New Delhi: The Delhi
High Court Wednesday set aside the Central Information Commission
(CIC) order allowing disclosure of the correspondence between then
president K.R. Narayanan and prime minister A.B. Vajpayee on the
Gujarat riots of 2002.
Justice Anil Kumar allowed the central government's plea filed
against the CIC order of Aug 8, 2006.
The CIC had asked the
government to disclose all the letters sent by Narayanan to
Vajpayee from Feb 28, 2002, to March 15, 2002, relating to the
Gujarat riots. The release of letters was sought by C. Ramesh
through the Right to Information act.
"The order of the CIC dated Aug 8, 2006, is liable to be set aside
and the CIC cannot direct the petitioner (government) to produce
the correspondence between the president and the prime minister,"
said the judge.
"Respondent No.2 (C. Ramesh) is not entitled for the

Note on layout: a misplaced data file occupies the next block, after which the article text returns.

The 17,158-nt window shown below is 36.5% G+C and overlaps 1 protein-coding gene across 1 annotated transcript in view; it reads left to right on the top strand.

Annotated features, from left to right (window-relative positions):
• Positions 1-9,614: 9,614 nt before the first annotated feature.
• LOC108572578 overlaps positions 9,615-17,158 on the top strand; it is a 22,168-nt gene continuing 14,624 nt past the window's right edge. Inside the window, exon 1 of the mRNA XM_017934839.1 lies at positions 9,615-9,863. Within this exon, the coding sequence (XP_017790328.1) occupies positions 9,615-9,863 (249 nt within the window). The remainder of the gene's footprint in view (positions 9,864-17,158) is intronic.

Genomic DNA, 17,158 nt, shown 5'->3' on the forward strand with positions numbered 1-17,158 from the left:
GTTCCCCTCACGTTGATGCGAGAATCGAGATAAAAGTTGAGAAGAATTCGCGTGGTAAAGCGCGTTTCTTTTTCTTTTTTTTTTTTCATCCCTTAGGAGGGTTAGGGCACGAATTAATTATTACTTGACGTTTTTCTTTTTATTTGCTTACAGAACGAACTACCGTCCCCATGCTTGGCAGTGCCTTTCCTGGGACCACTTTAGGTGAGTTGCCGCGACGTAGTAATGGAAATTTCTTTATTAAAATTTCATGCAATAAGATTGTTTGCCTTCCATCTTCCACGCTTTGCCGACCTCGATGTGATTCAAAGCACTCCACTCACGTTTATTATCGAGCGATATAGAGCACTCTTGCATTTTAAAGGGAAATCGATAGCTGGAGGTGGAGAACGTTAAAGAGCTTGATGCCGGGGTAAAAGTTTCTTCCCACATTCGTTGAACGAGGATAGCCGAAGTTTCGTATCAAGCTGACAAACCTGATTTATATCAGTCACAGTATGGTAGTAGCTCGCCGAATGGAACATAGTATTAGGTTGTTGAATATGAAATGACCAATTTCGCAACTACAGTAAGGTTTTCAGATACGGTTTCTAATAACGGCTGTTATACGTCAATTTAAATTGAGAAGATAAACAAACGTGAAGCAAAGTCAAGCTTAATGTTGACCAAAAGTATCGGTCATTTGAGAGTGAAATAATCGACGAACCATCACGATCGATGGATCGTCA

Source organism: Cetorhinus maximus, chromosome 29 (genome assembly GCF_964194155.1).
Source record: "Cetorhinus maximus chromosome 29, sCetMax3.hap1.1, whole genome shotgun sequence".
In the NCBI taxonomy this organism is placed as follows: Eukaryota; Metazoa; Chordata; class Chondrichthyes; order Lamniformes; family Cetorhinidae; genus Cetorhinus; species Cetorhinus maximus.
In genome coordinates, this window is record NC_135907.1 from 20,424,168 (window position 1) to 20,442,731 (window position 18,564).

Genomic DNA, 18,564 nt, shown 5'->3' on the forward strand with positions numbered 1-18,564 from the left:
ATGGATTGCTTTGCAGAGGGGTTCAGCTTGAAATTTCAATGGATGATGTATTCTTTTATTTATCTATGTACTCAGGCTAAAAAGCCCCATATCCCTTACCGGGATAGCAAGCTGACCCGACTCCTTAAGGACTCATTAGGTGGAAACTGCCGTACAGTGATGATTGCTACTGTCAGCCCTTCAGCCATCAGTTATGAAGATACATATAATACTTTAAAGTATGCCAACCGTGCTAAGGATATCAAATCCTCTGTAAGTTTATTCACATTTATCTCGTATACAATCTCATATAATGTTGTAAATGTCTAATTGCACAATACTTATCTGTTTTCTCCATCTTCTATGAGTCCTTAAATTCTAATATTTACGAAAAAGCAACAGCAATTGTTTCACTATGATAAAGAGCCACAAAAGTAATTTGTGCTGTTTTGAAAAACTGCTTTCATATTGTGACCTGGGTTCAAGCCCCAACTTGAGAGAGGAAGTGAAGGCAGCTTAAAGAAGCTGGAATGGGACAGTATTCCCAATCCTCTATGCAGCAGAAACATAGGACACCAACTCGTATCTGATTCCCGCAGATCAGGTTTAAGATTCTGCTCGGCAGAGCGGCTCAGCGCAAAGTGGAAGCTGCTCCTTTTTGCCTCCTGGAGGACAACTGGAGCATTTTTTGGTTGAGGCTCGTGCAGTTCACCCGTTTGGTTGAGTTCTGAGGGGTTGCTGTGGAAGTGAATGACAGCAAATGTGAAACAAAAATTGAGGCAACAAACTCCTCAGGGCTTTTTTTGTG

correspondence sought by him, which was exchanged between the
president and the prime minister relating to the Gujarat riots,"
ruled Justice Kumar, who retires Wednesday.
The government, quoting Articles 74 and 78 of the constitution,
submitted that any advice tendered by the union council of
ministers or correspondence exchanged between the president and
the prime minister enjoyed immunity from public scrutiny.
The government said the correspondence between the president and
the prime minister were "classified" and "privileged" documents
under Article 74 and hence the provisions of the RTI could not
overide the same.
"By virtue of Article 361 of the constitution, the deliberations
between the prime minister and the president enjoy complete
immunity as the documents are 'classified documents' and thus
enjoy immunity from disclosure not because of their contents but
because of the class to which they belong, and therefore the
disclosure of the same is protected in public interest," the
It complained that the CIC erroneously applied the provisions of
Section 6 of the RTI Act in seeking the classified documents from
The government had sought the quashing of the impugned judgment of
the CIC on the ground that the disclosure of the information
Ramesh sought "relates to Gujarat riots and any disclosure of the
same would prejudicially affect the national security, sovereignty
and integrity of India".